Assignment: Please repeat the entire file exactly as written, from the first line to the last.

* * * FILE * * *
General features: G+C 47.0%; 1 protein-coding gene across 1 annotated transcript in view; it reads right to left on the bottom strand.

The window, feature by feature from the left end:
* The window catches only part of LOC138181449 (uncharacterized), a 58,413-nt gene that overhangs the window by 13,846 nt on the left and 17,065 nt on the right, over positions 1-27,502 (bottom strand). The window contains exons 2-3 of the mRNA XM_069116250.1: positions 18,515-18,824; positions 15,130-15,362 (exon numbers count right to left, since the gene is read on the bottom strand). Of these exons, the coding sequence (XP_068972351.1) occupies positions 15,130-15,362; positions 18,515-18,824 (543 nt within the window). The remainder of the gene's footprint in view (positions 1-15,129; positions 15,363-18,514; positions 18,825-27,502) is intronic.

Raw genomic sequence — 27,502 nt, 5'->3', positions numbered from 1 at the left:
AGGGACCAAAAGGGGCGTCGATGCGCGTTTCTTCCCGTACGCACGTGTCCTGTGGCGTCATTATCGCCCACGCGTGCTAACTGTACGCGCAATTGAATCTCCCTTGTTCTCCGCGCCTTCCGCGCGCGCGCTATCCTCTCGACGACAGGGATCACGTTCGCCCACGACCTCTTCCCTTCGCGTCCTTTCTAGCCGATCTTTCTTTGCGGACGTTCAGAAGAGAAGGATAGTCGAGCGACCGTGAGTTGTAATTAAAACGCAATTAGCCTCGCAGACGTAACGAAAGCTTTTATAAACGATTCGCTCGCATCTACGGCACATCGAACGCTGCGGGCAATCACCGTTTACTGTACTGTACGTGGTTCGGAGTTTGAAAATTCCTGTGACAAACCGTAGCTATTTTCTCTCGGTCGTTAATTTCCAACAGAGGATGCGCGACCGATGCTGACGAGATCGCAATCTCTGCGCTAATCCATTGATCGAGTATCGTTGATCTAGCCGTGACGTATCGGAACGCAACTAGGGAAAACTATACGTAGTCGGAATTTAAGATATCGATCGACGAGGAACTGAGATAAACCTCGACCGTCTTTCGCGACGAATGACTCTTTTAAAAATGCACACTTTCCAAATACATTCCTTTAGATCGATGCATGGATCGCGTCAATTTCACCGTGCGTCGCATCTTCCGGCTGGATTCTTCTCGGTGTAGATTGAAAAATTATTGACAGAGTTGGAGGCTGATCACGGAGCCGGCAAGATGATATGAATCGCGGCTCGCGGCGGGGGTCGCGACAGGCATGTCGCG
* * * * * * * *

General features: G+C 47.0%; 1 protein-coding gene across 1 annotated transcript in view; it reads right to left on the bottom strand.

The window, feature by feature from the left end:
* The window catches only part of LOC138181449 (uncharacterized), a 58,413-nt gene that overhangs the window by 13,846 nt on the left and 17,065 nt on the right, over positions 1-27,502 (bottom strand). The window contains exons 2-3 of the mRNA XM_069116250.1: positions 18,515-18,824; positions 15,130-15,362 (exon numbers count right to left, since the gene is read on the bottom strand). Of these exons, the coding sequence (XP_068972351.1) occupies positions 15,130-15,362; positions 18,515-18,824 (543 nt within the window). The remainder of the gene's footprint in view (positions 1-15,129; positions 15,363-18,514; positions 18,825-27,502) is intronic.

Raw genomic sequence — 27,502 nt, 5'->3', positions numbered from 1 at the left:
AGGGACCAAAAGGGGCGTCGATGCGCGTTTCTTCCCGTACGCACGTGTCCTGTGGCGTCATTATCGCCCACGCGTGCTAACTGTACGCGCAATTGAATCTCCCTTGTTCTCCGCGCCTTCCGCGCGCGCGCTATCCTCTCGACGACAGGGATCACGTTCGCCCACGACCTCTTCCCTTCGCGTCCTTTCTAGCCGATCTTTCTTTGCGGACGTTCAGAAGAGAAGGATAGTCGAGCGACCGTGAGTTGTAATTAAAACGCAATTAGCCTCGCAGACGTAACGAAAGCTTTTATAAACGATTCGCTCGCATCTACGGCACATCGAACGCTGCGGGCAATCACCGTTTACTGTACTGTACGTGGTTCGGAGTTTGAAAATTCCTGTGACAAACCGTAGCTATTTTCTCTCGGTCGTTAATTTCCAACAGAGGATGCGCGACCGATGCTGACGAGATCGCAATCTCTGCGCTAATCCATTGATCGAGTATCGTTGATCTAGCCGTGACGTATCGGAACGCAACTAGGGAAAACTATACGTAGTCGGAATTTAAGATATCGATCGACGAGGAACTGAGATAAACCTCGACCGTCTTTCGCGACGAATGACTCTTTTAAAAATGCACACTTTCCAAATACATTCCTTTAGATCGATGCATGGATCGCGTCAATTTCACCGTGCGTCGCATCTTCCGGCTGGATTCTTCTCGGTGTAGATTGAAAAATTATTGACAGAGTTGGAGGCTGATCACGGAGCCGGCAAGATGATATGAATCGCGGCTCGCGGCGGGGGTCGCGACAGGCATGTCGCG